Thesis and Dissertation


A master’s thesis is an approved creative project or an interpretive, analytical work that offers evidence of an original point of view, supported by original research and the results of that research. In completing a thesis, the student demonstrates a capacity for independent research, an ability to organize and present empirical evidence logically, and proficiency in the use of scholarly language. The final written thesis demonstrates originality, critical and independent thinking, appropriate format, organization and thorough documentation. In certain circumstances, a thesis may be a literary review. A thesis will result in a publishable paper which is submitted to the MU Institutional Repository and the academic department.

If students are planning to pursue a doctoral program, they may want to strongly consider completing a thesis as part of their master’s degree requirements. Many doctoral programs look to this as a requirement for admission.

The Graduate Course and Program Review Committee has adopted thesis guidelines to aid in the preparation and completion of theses. A full copy of the Thesis and Dissertation Guidelines is available on the College of Graduate Studies and Adult Learning website at


In order to achieve a doctorate degree, a doctoral student is required to complete the theory, research and presentation of a dissertation. Writing a dissertation requires an ability to do competent research, organize materials effectively, write clearly, and make sound interpretations and conclusions from facts presented. The essence of a dissertation is the demonstration of critical-thinking skills, not merely presenting experimental data. Dissertations are expected to make a new and creative contribution to a field of study. A dissertation will result in a publishable paper which is submitted to the MU Institutional Repository and the academic department.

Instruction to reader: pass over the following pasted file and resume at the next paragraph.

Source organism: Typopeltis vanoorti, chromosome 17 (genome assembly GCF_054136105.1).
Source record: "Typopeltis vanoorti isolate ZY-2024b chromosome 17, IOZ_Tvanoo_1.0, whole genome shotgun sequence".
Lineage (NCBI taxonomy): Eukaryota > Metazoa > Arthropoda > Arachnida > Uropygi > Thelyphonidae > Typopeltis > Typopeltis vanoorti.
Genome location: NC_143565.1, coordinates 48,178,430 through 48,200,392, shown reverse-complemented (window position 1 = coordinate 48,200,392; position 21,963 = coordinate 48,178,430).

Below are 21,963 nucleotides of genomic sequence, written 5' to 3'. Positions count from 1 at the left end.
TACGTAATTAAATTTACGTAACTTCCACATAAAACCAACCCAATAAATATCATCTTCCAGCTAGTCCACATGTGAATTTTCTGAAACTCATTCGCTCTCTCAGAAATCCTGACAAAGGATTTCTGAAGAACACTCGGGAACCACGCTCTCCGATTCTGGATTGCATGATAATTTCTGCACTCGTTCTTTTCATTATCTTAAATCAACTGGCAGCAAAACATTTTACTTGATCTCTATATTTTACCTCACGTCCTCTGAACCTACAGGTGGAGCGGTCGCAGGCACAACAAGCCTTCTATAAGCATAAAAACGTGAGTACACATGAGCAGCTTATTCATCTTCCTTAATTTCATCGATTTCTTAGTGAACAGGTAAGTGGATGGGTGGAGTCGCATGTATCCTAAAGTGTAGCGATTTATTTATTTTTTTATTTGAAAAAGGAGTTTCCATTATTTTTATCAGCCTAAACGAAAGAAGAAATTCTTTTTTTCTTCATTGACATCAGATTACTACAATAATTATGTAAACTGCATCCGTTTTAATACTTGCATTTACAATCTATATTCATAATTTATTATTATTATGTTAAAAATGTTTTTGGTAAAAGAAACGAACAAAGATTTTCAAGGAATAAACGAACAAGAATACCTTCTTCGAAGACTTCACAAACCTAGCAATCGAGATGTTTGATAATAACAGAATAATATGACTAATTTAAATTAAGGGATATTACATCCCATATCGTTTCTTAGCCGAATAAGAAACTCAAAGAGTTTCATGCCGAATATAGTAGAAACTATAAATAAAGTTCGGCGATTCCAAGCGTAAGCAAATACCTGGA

The Graduate Course and Program Review Committee has adopted dissertation guidelines to aid in the preparation and completion of dissertations. A full copy of the Thesis and Dissertation Guidelines is available on the College of Graduate Studies and Adult Learning website.

Tuition and Expenses


Tuition charges are set in July by the Board of Governors of the State System of Higher Education. All rates are to be used as estimates. Current information is available at

2024-2025 Tuition: All students admitted as graduate students pay the per-credit graduate tuition rate for all courses. The tuition rate for 2024-2025 master's/post-baccalaureate/certificate programs is $516 per credit for Pennsylvania residents and $774.00 for nonresidents. The tuition rate for 2024-2025 doctoral programs is $568-$671 per credit for Pennsylvania residents and $851-$1006 for nonresidents. The 2024-2025 rate is subject to change.

General Fee

The general fee is a mandatory fee used to support a variety of ongoing student services and activities, such as student government, student organizations, health services and wellness programs, and Student Center debt service, expansion, capital replacement and maintenance.

This fee is charged to ALL students (undergraduate and graduate, full-time and part-time, residential and commuting/off-campus) during all University sessions (including winter session and summer sessions) and at all course locations.

The 2024-2025 fee is $119.25 per credit (12-credit maximum of $1431.00) for fall and spring semesters. During summer and winter sessions, the fee is $38.75 per credit for all students.

Refunds: A student who withdraws from the University is entitled to a prorated refund of the general fee in the same proportion as refunds of tuition.